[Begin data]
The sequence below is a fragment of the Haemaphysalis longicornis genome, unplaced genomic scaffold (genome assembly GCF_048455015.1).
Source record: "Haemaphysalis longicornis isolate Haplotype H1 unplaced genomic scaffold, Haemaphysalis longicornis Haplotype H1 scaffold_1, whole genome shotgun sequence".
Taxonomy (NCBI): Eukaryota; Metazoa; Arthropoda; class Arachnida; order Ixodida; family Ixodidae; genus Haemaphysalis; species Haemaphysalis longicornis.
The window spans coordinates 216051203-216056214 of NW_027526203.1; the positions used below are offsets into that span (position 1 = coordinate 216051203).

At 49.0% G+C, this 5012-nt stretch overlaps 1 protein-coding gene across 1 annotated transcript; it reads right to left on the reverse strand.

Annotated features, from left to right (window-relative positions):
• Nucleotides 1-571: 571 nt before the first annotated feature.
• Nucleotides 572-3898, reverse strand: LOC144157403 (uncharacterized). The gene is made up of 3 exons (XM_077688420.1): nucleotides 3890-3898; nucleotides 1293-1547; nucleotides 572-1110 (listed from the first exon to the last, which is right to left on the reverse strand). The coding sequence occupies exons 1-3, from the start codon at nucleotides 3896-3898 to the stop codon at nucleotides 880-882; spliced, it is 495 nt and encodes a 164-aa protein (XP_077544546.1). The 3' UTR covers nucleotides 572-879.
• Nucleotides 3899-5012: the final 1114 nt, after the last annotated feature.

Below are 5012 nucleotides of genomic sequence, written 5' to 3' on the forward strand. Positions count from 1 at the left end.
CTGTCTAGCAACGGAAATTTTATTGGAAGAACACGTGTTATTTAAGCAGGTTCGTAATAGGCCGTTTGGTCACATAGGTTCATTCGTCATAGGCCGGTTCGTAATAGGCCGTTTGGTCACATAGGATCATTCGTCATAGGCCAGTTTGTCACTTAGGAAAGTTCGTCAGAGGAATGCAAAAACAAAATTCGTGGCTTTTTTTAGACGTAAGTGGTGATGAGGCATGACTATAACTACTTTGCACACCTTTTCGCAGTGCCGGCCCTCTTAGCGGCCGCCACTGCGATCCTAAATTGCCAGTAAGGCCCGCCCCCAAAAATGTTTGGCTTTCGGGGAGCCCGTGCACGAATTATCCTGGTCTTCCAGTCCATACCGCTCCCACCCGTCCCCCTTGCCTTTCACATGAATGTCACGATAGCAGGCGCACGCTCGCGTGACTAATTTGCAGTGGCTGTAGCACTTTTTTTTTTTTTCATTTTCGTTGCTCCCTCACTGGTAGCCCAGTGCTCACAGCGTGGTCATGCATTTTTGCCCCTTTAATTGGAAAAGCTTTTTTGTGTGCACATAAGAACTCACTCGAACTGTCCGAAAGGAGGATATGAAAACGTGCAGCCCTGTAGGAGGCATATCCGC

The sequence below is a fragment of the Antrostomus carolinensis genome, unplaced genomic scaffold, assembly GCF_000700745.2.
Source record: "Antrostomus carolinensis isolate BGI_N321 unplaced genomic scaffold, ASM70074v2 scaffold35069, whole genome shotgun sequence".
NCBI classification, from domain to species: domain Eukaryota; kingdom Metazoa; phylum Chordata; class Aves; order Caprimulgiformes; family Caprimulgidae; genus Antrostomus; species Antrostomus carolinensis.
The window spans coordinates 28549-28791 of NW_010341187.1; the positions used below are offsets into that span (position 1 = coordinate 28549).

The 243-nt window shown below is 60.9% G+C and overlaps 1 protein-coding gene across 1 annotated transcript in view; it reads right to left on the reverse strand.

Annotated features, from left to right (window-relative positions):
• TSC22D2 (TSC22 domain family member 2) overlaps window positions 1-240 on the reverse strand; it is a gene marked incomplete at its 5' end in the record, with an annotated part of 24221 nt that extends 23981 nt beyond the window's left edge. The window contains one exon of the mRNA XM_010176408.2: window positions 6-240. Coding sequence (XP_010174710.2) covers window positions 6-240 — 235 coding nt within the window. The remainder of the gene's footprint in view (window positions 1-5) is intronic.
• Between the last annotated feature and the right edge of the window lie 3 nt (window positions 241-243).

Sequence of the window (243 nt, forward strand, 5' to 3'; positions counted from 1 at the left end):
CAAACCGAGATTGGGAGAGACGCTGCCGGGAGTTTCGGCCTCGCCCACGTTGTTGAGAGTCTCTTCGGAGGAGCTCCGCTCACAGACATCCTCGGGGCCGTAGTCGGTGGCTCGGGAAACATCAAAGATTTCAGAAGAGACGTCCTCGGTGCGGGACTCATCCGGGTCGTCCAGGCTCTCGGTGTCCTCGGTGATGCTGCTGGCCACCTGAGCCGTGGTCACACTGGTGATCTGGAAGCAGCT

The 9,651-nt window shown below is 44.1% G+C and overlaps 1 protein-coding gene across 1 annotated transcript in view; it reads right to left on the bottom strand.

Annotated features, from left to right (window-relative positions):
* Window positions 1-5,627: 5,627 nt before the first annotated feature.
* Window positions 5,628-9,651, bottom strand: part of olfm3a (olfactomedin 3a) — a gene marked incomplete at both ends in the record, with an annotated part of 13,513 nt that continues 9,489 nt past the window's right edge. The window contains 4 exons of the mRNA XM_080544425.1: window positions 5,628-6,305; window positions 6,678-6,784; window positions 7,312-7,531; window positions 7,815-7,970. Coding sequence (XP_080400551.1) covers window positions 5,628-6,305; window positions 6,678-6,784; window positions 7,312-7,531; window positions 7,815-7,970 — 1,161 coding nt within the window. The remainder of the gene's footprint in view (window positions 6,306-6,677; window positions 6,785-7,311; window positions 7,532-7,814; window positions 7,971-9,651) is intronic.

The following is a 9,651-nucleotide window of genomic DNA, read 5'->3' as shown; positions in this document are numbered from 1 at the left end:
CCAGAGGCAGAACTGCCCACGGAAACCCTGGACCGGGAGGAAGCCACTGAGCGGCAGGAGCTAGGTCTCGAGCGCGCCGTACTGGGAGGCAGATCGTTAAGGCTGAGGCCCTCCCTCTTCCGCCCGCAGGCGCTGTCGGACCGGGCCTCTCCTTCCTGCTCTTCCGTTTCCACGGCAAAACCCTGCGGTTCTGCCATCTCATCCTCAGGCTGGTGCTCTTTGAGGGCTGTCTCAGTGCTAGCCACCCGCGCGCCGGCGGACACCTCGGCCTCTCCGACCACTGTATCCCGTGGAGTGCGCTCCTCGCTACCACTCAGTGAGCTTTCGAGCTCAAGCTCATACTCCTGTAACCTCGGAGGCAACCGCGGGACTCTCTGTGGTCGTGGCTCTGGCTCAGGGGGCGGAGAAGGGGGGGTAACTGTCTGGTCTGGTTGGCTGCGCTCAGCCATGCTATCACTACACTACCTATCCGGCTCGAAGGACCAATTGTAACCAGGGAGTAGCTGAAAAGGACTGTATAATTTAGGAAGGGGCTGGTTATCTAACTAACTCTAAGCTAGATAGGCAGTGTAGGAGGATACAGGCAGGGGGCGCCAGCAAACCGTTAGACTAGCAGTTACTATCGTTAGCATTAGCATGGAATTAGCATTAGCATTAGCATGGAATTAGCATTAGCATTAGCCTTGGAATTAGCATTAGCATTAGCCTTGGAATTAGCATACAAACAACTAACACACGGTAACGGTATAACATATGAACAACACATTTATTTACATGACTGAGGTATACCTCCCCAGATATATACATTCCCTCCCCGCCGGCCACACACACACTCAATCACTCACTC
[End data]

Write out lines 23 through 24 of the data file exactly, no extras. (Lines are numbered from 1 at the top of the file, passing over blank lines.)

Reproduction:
Annotated features, from left to right (window-relative positions):
* Window positions 1-5,627: 5,627 nt before the first annotated feature.